Investing In Teenage Girls For A More Just, Stable, and Peaceful World!
Malawian schools do not have enough resources to send schoolwork home with these girls. Thus these girls fall further and further behind.
A young Colorado lady named Rebekah Marsh brought this fact to Africa Bags attention. Rebekah came up with an idea to change this fact. With the help of her mom, Yolanda Marsh, together they brought Rebekah’s idea to life and created Africa Pads: reusable washable menstrual pads.
Reusable Washable Menstrual Pads:
These pads are sold in kits. A kit includes a fun double sided purse for storage and discreet use, 3 base pads, 3 thick liners with wings, 2 thick liners, and 5 thin liners.
The kit is made entirely with African cotton. The cotton breathes which helps to keep odors away, is better for private areas, and makes for a rash free happier period.
It is like wearing a soft pillow.
This kit can last up to 5 years. It is a one time buy for women in Malawi which is important considering resources run slim.
The attrition rate for girls in Malawian schools is extremely high, and the consequences of girls leaving school early are extremely profound. According to the United Nations Population Fund, girls with less than seven years of schooling are more likely to be married by age 18, and early marriage is directly linked to an increased risk of HIV infection. Education is essential for EMPOWERMENT. Africa Pads is focused on the fight to keep girls in school! This kit will help a girl attend school full time so that she can be healthy, educated, achieve her dreams, and set out for a better future and a better Malawi.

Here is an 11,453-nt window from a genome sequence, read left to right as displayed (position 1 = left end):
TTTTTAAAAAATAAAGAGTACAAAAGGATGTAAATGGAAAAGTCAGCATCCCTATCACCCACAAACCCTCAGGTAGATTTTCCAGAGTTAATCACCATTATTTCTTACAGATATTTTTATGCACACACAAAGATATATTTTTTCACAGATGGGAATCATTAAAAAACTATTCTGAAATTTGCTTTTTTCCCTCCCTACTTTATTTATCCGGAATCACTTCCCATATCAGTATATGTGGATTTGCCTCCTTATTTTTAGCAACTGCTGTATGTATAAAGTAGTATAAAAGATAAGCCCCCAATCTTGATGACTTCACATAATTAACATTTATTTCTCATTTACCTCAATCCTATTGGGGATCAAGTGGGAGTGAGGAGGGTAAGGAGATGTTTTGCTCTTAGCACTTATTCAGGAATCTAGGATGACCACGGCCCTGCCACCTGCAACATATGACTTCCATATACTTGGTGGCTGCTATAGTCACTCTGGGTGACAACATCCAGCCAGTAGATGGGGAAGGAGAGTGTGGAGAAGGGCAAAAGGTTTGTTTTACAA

Sustainability and Empowerment:
Africa Pads is a totally self-sustaining business that uses African fabric and resources, teaches the Malawian women to make the pads themselves, and empowers them to run the business and sell the pads locally.
Disposable pads are in general non-biodegradable and most of Africa has no trash collection system. Thus disposable pads, if used in Africa, usually wind up as litter becoming a health and environmental hazard. On average, a woman will throw away 250 to 300 pounds of pads or tampons into the landfill throughout her life (Flow: the Cultural Story of Menstruation, p. 238). Multiply that by 3.5 billion women and that is a lot of trash!
Africa Pads also cuts down on the waste produced by disposable pads and tampons. Furthermore, menstrual blood is a natural fertilizer, and in a land where fertilizer is unaffordable for the average Malawian family this is great news. The water that is used to soak Africa Pads during the cleaning process can be used on plants for fertilization purposes.
The Africa Bags village of Kamweko is now producing Africa Pads. These kits will be sold to local women who can afford them. Unfortunately, most schoolgirls cannot. Africa Bags goals are to provide schoolgirls with pad kits and underwear to empower them to stay in school. For every year a Malawian girl stays in school her earning potential increases 20%!